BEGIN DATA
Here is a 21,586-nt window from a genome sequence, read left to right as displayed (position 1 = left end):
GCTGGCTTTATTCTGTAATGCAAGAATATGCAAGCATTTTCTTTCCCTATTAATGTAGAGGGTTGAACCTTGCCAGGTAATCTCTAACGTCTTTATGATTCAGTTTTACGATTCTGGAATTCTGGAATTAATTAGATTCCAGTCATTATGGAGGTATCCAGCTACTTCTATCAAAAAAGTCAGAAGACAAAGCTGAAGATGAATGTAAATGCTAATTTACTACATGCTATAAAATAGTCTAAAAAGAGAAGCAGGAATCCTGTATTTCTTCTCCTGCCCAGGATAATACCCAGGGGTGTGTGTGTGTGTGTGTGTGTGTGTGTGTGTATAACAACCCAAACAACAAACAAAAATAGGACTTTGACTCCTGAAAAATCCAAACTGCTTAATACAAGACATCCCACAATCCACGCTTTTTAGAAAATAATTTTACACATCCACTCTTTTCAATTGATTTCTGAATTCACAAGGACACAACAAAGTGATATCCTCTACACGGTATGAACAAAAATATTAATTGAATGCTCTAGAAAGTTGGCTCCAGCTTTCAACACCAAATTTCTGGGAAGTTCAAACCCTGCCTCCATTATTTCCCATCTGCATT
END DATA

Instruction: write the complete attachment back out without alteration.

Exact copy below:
Here is a 21,586-nt window from a genome sequence, read left to right as displayed (position 1 = left end):
GCTGGCTTTATTCTGTAATGCAAGAATATGCAAGCATTTTCTTTCCCTATTAATGTAGAGGGTTGAACCTTGCCAGGTAATCTCTAACGTCTTTATGATTCAGTTTTACGATTCTGGAATTCTGGAATTAATTAGATTCCAGTCATTATGGAGGTATCCAGCTACTTCTATCAAAAAAGTCAGAAGACAAAGCTGAAGATGAATGTAAATGCTAATTTACTACATGCTATAAAATAGTCTAAAAAGAGAAGCAGGAATCCTGTATTTCTTCTCCTGCCCAGGATAATACCCAGGGGTGTGTGTGTGTGTGTGTGTGTGTGTGTGTGTATAACAACCCAAACAACAAACAAAAATAGGACTTTGACTCCTGAAAAATCCAAACTGCTTAATACAAGACATCCCACAATCCACGCTTTTTAGAAAATAATTTTACACATCCACTCTTTTCAATTGATTTCTGAATTCACAAGGACACAACAAAGTGATATCCTCTACACGGTATGAACAAAAATATTAATTGAATGCTCTAGAAAGTTGGCTCCAGCTTTCAACACCAAATTTCTGGGAAGTTCAAACCCTGCCTCCATTATTTCCCATCTGCATT